The definition of a business model appears to vary between authors; however, while there is not a definitive definition, most agree that it intends to describe how a business works and how value is created and captured [1
]. Traditionally, business models focus on value creation through economic benefits, often disregarding environmental and social concerns. However, the concept of sustainability, that includes all the three pillars (social, environmental, and economic), within business model innovation, has been growing in popularity and is currently a major focus in the academic literature [2
]. Geissdoerfer et al. (2018) studied several definitions used in academic literature and proposed the following definition for sustainable business models: “Business models that incorporate pro-active multi-stakeholder management, the creation of monetary and non-monetary value for a broad range of stakeholders, and hold a long-term perspective” [3
] (pp. 403–404).
Often, new business model developments stem from emerging technologies and innovations, as they force actors within an industry to change the way they operate [4
]. The changes caused by these technologies across different industries are the focus of several authors regarding potential impacts in the three pillars of sustainability [6
]. Additive manufacturing (AM) technologies are an example of this, as they are often cited as having high potential to disrupt the structure and businesses’ operations [8
]. A change in a business model often effects the social, environmental, and economic performance of the company. However, few studies exist to support the development of sustainable business models [2
]. One of the most popular tools among entrepreneurs to conceive and design business models is Osterwalder and Pigneur’s Business Model Canvas [13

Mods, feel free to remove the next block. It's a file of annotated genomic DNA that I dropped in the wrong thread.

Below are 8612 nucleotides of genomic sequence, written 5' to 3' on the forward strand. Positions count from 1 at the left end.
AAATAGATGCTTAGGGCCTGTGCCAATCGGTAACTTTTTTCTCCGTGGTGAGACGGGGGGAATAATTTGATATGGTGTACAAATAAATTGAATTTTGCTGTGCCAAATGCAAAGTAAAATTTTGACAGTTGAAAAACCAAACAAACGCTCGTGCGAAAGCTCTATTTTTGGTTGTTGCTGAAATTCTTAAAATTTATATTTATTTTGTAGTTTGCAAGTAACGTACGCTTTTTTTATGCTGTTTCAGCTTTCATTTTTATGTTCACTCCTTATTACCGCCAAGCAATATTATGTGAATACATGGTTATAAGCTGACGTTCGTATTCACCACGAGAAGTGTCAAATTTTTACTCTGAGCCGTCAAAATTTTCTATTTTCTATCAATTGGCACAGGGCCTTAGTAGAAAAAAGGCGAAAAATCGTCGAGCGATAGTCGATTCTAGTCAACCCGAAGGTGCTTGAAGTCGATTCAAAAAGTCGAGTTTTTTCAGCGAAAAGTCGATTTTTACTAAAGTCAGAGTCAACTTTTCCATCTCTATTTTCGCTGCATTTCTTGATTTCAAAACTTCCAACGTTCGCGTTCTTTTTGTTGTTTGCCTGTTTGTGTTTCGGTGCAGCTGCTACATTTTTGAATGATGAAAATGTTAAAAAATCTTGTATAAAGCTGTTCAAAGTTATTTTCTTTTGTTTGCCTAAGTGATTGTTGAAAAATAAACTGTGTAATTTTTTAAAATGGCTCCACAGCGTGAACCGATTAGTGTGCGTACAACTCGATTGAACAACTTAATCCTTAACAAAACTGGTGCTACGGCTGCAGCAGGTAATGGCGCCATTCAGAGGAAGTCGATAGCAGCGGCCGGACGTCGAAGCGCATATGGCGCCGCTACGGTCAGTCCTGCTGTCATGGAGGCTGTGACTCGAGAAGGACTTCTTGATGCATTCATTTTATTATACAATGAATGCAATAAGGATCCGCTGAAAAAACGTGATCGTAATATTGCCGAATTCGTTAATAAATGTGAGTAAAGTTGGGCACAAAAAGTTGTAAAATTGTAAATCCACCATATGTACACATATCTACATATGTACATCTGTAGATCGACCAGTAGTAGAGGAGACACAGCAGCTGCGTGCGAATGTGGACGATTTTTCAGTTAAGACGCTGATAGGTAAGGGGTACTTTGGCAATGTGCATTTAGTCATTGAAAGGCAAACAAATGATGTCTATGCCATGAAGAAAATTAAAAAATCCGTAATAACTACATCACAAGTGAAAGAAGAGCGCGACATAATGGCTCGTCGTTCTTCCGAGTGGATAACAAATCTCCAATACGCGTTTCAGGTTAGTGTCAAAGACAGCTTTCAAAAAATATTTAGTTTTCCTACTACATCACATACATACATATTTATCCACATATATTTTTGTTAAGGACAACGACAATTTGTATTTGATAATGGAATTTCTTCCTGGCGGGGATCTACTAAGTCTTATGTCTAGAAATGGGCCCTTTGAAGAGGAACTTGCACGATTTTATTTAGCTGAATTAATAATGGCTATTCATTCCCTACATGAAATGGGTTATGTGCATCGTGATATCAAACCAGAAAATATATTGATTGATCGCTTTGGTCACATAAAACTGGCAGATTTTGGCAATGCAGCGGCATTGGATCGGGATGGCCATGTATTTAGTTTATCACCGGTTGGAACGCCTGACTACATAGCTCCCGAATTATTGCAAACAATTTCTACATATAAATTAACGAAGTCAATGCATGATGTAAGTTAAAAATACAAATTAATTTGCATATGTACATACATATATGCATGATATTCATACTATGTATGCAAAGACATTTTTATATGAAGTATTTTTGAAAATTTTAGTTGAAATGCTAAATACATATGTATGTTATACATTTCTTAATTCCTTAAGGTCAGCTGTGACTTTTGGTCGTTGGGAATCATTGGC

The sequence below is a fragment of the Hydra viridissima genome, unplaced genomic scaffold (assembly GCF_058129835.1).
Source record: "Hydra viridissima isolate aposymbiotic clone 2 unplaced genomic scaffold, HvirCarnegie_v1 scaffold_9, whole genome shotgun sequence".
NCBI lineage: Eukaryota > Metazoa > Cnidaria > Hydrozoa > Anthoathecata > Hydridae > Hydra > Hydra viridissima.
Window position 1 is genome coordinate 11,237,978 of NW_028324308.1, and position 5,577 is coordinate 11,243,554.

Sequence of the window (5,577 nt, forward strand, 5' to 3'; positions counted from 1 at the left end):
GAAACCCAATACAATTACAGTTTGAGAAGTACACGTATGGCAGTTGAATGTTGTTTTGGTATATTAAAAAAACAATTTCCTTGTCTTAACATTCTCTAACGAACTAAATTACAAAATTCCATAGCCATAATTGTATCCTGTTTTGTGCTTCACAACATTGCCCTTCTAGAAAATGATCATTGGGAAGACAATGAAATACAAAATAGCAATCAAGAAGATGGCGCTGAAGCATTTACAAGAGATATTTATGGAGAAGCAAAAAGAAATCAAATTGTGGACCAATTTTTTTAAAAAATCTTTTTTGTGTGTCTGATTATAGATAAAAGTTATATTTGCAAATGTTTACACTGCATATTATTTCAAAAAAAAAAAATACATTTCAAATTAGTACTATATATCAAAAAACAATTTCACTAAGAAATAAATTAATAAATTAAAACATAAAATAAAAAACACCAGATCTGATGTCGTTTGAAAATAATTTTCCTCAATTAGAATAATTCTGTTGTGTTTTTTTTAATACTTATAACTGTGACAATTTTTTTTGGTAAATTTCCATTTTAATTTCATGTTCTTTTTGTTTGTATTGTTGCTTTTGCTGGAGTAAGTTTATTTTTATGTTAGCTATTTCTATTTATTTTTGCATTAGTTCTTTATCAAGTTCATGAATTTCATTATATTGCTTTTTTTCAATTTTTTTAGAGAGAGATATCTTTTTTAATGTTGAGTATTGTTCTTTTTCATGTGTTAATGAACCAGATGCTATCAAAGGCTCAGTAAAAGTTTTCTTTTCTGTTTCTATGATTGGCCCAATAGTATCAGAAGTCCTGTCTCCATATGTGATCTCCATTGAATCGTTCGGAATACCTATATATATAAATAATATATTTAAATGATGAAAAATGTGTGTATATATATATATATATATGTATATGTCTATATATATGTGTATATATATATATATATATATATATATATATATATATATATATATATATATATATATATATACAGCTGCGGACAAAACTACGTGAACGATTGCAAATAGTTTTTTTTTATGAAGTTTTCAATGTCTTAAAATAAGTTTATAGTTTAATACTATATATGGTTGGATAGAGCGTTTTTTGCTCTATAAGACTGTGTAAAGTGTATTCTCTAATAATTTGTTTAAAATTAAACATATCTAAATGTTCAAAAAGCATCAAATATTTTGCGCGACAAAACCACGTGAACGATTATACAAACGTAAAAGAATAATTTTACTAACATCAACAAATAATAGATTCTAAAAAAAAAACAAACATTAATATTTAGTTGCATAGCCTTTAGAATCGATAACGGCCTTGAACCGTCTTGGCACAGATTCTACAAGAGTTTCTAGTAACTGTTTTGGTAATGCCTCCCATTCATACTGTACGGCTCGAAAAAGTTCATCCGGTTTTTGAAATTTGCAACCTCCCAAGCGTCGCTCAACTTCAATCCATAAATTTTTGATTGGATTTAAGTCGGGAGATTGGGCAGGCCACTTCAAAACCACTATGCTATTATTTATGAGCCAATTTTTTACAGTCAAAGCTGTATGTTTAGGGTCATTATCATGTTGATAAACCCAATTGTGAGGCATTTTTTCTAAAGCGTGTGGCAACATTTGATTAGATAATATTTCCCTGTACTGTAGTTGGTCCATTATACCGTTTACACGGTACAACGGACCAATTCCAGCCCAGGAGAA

]. However, this framework fails to map the environmental and social aspects of a business model. Although some authors have looked into integrating environmental and social aspects into the Business Model Canvas [14
], the topic is relatively new and there is no established method for mapping and designing sustainable business models. An additional aspect to be taken into consideration when developing a business model is its assessment. Traditionally, this is assessed through financial projections that enable an entrepreneur or investor to assess the expected return. However, when expanding the sustainability scope, it is necessary to support this analysis with long term economic, environmental, and social assessment methodologies.
This paper addresses the shortcomings in sustainable business models literature with a twofold contribution. The first contribution is the introduction of a new method to conceive, design, and map sustainable business models, the Business Model Canvas for Sustainability (BMCS), focused on integrating the three pillars of sustainability in one business model canvas. Furthermore, the authors propose a procedure model to pre-select business model alternatives and assess their long-term sustainability using the BMCS. Besides these theoretical contributions, the case of introducing additive manufacturing technologies in an aircraft maintenance company is analyzed, applying the proposed canvas and procedure model. For that, the changes in the company’s business model are mapped in the BMCS, taking into account the introduction of additive manufacturing. Based on this mapping, the economic, environmental, and social dimension are evaluated using the sustainability assessment methodologies suggested in the procedure model.
2. Business Model Canvas for Sustainability
Several approaches have been developed to conceptualize business models, doing so by dividing them into different elements [13
]. Bearing in mind that a business model is understood as the logic of creating value and the way of providing it to customers [18
], the structure of the elements is economic-oriented. Osterwalder and Pigneur (2010), for example, propose the following elements: key partners, costs structure, key resources, key activities, value proposition, customer relationship, channels, customer segments, and revenue streams [13
]. The resulting Osterwalder and Pigneur (2010) business model canvas is a comprehensive approach on how to analyze or develop a business model. While other models focus on different areas, namely technology, organization, or strategy [19
], the business model canvas is a framework that illustrates the way a company makes business in nine structured elements. It is a very popular tool amongst entrepreneurs for its sense-making aspect of showing how a business model works [20
]. However, the main focus of frameworks like the one of Osterwalder and Pigneur (2010) is economic, as shown, e.g., by the bottom aspects (cost structure and revenue stream), disregarding sustainability aspects beyond the economic dimension. Thus, it is essential to include new aspects within the frameworks to enable a sustainability-oriented business model analysis and development.